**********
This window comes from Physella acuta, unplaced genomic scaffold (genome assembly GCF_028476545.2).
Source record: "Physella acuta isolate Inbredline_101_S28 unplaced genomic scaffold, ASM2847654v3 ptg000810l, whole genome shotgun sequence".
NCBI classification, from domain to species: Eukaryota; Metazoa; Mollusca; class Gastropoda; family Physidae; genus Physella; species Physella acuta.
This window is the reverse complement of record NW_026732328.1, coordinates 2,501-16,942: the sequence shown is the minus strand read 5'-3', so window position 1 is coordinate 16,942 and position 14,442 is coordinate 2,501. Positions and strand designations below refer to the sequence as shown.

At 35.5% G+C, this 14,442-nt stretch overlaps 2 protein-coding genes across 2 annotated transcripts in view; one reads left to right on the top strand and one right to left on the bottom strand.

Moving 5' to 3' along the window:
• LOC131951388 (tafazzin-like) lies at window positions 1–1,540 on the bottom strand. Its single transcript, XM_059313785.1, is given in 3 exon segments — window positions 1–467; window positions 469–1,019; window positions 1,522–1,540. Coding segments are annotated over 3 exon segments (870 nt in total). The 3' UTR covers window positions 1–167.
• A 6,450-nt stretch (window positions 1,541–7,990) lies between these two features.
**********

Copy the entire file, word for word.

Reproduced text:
This window comes from Physella acuta, unplaced genomic scaffold (genome assembly GCF_028476545.2).
Source record: "Physella acuta isolate Inbredline_101_S28 unplaced genomic scaffold, ASM2847654v3 ptg000810l, whole genome shotgun sequence".
NCBI classification, from domain to species: Eukaryota; Metazoa; Mollusca; class Gastropoda; family Physidae; genus Physella; species Physella acuta.
This window is the reverse complement of record NW_026732328.1, coordinates 2,501-16,942: the sequence shown is the minus strand read 5'-3', so window position 1 is coordinate 16,942 and position 14,442 is coordinate 2,501. Positions and strand designations below refer to the sequence as shown.

At 35.5% G+C, this 14,442-nt stretch overlaps 2 protein-coding genes across 2 annotated transcripts in view; one reads left to right on the top strand and one right to left on the bottom strand.

Moving 5' to 3' along the window:
• LOC131951388 (tafazzin-like) lies at window positions 1–1,540 on the bottom strand. Its single transcript, XM_059313785.1, is given in 3 exon segments — window positions 1–467; window positions 469–1,019; window positions 1,522–1,540. Coding segments are annotated over 3 exon segments (870 nt in total). The 3' UTR covers window positions 1–167.
• A 6,450-nt stretch (window positions 1,541–7,990) lies between these two features.